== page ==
• ‘More compact plants result when long branches are pruned back to their junction at a lateral branch during early spring.’
      • ‘In winter, prune back laterals that are produced to within 24 inches of the main canes.’
      • ‘Plants such as fucshias should be pruned back fairly hard now or at least before new side shoots become established.’
      • ‘If your plant is healthy, you can prune back to a foot or two with no ill effects.’
      • ‘But if you prune back hard or after the tree leafs out in spring, it may be slower to come into bloom that year.’
      • ‘When planting a bare-root tree, prune away enough branches to balance the top with roots lost when the tree was dug.’
      • ‘Later, if you wish to do a little shaping, prune back to a growth bud pointing in the direction you want a stem to grow.’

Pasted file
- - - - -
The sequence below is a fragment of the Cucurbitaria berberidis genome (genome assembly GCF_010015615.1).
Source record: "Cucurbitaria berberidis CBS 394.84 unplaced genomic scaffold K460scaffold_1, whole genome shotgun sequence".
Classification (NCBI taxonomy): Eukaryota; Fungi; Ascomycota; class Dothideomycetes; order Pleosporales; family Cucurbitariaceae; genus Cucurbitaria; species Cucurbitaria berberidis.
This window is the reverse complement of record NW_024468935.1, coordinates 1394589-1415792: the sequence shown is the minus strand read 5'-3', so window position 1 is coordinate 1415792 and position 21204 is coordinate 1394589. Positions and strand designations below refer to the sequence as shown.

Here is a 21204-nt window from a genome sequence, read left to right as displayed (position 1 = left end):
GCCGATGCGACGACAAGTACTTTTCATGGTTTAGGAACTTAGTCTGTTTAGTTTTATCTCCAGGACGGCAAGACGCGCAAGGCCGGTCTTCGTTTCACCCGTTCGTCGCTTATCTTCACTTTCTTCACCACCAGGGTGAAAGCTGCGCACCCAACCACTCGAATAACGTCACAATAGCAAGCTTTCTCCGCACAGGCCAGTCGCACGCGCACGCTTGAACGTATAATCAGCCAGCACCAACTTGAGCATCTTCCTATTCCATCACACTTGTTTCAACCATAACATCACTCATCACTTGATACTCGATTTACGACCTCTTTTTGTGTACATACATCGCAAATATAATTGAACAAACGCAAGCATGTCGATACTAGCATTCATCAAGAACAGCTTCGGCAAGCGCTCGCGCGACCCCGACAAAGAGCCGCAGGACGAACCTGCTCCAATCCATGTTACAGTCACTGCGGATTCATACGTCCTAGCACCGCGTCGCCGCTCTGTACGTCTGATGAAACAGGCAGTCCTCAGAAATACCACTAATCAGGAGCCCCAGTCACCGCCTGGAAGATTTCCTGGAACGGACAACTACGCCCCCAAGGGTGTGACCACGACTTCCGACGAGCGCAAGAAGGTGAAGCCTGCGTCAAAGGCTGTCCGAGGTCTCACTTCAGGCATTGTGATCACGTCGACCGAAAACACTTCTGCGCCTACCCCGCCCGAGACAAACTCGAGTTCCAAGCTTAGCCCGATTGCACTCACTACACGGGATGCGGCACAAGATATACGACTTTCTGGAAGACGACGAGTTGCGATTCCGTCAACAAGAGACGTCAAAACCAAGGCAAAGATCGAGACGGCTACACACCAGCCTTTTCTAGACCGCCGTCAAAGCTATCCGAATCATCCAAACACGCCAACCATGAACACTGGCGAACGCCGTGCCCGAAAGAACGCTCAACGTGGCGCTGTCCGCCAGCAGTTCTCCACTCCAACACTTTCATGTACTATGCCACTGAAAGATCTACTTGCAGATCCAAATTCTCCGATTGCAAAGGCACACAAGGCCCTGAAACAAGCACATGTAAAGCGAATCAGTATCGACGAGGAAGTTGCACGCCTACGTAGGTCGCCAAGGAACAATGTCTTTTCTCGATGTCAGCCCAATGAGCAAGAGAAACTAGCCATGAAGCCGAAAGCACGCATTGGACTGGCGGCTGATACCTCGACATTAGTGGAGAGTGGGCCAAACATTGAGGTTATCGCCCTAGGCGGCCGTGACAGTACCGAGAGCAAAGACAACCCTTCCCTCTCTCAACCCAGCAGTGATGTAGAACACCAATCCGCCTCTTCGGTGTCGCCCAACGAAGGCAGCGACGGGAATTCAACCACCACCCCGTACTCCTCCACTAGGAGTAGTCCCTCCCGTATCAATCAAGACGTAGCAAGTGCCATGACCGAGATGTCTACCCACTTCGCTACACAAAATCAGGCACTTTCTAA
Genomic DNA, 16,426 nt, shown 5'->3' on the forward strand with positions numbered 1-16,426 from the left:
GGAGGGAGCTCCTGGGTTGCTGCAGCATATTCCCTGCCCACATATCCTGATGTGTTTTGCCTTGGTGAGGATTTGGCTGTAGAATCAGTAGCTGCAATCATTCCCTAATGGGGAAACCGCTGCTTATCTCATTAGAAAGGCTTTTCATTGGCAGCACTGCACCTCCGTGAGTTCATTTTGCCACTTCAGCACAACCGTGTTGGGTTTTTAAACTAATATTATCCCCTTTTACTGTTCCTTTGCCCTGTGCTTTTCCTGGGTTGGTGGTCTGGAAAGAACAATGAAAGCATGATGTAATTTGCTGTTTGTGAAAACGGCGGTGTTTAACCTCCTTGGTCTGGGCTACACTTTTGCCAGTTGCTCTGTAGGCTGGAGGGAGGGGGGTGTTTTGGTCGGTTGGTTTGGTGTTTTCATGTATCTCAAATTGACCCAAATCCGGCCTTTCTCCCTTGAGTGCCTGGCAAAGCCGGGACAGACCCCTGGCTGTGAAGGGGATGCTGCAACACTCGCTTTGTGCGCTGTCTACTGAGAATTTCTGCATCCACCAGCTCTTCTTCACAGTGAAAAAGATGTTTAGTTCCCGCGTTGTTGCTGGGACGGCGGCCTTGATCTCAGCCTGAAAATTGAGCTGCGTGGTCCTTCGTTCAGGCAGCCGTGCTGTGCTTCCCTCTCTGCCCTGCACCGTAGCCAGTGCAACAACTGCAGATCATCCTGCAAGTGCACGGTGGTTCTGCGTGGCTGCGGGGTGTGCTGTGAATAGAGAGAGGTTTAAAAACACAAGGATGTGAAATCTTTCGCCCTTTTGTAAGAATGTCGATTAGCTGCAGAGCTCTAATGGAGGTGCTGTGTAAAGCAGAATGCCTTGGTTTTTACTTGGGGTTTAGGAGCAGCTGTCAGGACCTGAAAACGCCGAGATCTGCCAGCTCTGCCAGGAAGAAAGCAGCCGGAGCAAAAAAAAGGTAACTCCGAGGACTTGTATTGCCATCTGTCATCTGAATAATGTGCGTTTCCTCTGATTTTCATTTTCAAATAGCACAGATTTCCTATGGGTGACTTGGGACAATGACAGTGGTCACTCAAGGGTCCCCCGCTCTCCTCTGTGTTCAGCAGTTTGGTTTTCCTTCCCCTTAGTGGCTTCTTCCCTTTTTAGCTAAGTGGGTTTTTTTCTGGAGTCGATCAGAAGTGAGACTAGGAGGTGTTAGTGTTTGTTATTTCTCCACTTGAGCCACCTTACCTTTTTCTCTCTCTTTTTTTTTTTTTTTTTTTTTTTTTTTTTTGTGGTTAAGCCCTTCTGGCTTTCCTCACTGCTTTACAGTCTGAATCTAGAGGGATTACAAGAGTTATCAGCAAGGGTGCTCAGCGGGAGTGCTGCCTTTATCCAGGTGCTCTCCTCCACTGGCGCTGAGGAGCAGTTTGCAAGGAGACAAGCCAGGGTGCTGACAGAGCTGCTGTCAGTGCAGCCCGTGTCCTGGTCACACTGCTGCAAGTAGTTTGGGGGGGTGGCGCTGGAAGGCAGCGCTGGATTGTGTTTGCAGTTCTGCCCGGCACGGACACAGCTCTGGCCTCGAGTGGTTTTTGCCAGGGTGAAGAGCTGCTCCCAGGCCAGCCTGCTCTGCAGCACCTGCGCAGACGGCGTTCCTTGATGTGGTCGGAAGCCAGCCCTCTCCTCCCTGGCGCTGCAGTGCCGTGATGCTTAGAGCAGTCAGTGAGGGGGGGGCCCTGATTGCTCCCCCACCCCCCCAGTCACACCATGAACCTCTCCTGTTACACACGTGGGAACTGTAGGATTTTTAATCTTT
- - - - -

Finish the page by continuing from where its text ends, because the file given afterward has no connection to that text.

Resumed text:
• ‘Infected branches must be pruned out early and destroyed if the tree is to be saved.’
      • ‘Should I prune back the bare top branches to stimulate growth?’
      • ‘And today, Coun Kate Hollern, who heads Blackburn with Darwen Council, pledged to ensure staff prune back trees in parks and other authority-owned public spaces.’
      • ‘After flowering, prune branches back hard, to the edge of the container or basket, to shape.’
      • ‘You may also need to prune back live branches that are getting out of control.’
      cut off, lop, lop off, chop off, hack off, clip, snip, snip off, nip off, dock, sever, detach, remove
      View synonyms
    2. 1.2 Reduce the extent of (something) by removing superfluous or unwanted parts.
      ‘the workforce was pruned’
      • ‘With the emphasis now being placed on attracting younger players, the need for reserve football is becoming a thing of the past and clubs are pruning their playing staff accordingly.’
      • ‘Acting quickly, Bern closed underperforming stores, pruned the work force, expanded product lines and revised the merchandising strategy.’